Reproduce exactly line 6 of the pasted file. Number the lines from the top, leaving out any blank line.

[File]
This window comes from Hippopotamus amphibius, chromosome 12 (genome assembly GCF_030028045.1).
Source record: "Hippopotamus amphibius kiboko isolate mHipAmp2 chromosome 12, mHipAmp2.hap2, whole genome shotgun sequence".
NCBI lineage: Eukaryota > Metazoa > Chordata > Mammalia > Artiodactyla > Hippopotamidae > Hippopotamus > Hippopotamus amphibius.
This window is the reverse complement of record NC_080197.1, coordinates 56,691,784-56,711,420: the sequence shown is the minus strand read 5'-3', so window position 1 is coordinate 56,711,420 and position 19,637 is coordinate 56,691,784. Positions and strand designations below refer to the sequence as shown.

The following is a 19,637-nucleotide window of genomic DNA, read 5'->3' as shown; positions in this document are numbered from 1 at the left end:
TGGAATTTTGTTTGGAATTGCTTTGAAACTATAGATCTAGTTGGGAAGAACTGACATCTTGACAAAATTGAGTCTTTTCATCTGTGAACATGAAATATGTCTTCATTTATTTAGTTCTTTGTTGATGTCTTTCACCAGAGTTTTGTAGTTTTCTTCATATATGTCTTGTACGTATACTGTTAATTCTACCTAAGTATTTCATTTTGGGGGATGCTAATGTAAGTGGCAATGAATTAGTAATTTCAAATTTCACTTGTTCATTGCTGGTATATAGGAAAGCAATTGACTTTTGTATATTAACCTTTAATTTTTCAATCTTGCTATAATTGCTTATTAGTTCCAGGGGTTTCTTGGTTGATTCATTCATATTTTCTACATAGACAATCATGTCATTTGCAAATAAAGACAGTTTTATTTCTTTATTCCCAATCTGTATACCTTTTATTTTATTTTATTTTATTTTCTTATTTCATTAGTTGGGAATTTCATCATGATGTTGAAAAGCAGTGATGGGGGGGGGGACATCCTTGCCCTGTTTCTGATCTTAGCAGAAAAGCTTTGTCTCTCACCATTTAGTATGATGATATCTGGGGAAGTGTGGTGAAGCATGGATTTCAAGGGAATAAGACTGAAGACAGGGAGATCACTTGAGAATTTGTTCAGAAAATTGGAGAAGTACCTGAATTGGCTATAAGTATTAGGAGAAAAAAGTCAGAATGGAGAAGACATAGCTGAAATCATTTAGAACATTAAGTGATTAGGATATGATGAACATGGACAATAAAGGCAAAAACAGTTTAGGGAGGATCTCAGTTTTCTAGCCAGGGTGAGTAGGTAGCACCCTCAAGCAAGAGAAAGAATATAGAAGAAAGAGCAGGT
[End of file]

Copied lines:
TGGAATTTTGTTTGGAATTGCTTTGAAACTATAGATCTAGTTGGGAAGAACTGACATCTTGACAAAATTGAGTCTTTTCATCTGTGAACATGAAATATGTCTTCATTTATTTAGTTCTTTGTTGATGTCTTTCACCAGAGTTTTGTAGTTTTCTTCATATATGTCTTGTACGTATACTGTTAATTCTACCTAAGTATTTCATTTTGGGGGATGCTAATGTAAGTGGCAATGAATTAGTAATTTCAAATTTCACTTGTTCATTGCTGGTATATAGGAAAGCAATTGACTTTTGTATATTAACCTTTAATTTTTCAATCTTGCTATAATTGCTTATTAGTTCCAGGGGTTTCTTGGTTGATTCATTCATATTTTCTACATAGACAATCATGTCATTTGCAAATAAAGACAGTTTTATTTCTTTATTCCCAATCTGTATACCTTTTATTTTATTTTATTTTATTTTCTTATTTCATTAGTTGGGAATTTCATCATGATGTTGAAAAGCAGTGATGGGGGGGGGGACATCCTTGCCCTGTTTCTGATCTTAGCAGAAAAGCTTTGTCTCTCACCATTTAGTATGATGATATCTGGGGAAGTGTGGTGAAGCATGGATTTCAAGGGAATAAGACTGAAGACAGGGAGATCACTTGAGAATTTGTTCAGAAAATTGGAGAAGTACCTGAATTGGCTATAAGTATTAGGAGAAAAAAGTCAGAATGGAGAAGACATAGCTGAAATCATTTAGAACATTAAGTGATTAGGATATGATGAACATGGACAATAAAGGCAAAAACAGTTTAGGGAGGATCTCAGTTTTCTAGCCAGGGTGAGTAGGTAGCACCCTCAAGCAAGAGAAAGAATATAGAAGAAAGAGCAGGT